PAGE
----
Anthraxolite, a high-rank solid petroleum residue, occurs in vugs, fractures, and disseminations throughout the Upper Cambrian and Lower Ordovician dolomite-limestones of the Mohawk Valley, upper New York State. Anthraxolite reflectance values (2.55%–3.35%) confirm other thermal maturity parameter values that the region has experienced paleotemperatures of ∼200 °C. Euhedral to subhedral, transparent crystals of quartz precipitated in association with the anthraxolite.

Paragenetic relationships and fluid inclusion studies allow deduction of a succession of fluid types: (1) a cool aqueous fluid that deposited quartz cement; (2) a warm brine that deposited calcite-sulfide veins; (3) a mixed aqueous-petroleum fluid from which the quartz crystals were precipitated, and (4) later aqueous and methane-rich fluids in cross-cutting planes. The first two stages (phase I) represent fluids that predate hydrocarbon generation and migration. The third and fourth stages (phase II) indicate addition of hydrocarbon fluids to basinal brines.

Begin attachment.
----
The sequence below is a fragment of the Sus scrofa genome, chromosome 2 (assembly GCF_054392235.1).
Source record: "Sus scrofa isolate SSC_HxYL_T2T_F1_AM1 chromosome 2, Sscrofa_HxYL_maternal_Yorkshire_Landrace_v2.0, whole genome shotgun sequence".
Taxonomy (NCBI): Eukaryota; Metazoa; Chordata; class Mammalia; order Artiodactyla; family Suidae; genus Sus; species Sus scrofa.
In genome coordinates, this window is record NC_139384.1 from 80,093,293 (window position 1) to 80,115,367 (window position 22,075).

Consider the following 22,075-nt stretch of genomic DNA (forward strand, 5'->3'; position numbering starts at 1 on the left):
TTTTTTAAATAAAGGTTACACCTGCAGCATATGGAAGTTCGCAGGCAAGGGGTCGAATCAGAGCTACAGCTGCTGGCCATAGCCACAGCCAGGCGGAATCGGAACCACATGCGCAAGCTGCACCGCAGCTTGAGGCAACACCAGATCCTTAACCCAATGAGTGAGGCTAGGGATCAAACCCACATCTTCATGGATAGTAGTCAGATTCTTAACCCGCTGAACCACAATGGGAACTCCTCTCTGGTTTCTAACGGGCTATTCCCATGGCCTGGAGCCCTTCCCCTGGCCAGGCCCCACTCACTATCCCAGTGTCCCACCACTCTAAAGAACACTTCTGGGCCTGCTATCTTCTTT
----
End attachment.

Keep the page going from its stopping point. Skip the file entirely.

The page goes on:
The lack of hydrocarbons in the warm brines at oil window temperatures (phase I), and the presence of oil in later fluids that exceeded oil window temperatures (phase II) suggest transient heating due to hot fluid flow rather than prolonged heating due to burial. This is consistent with models of regional heating and fluid movement due to orogenic activity, probably the Alleghenian orogeny. The traces of sulfide in the Mohawk Valley may be a weak expression of a regional fluid migration event that caused widespread base metal mineralization in the Cambrian–Ordovician rocks of the Appalachians.

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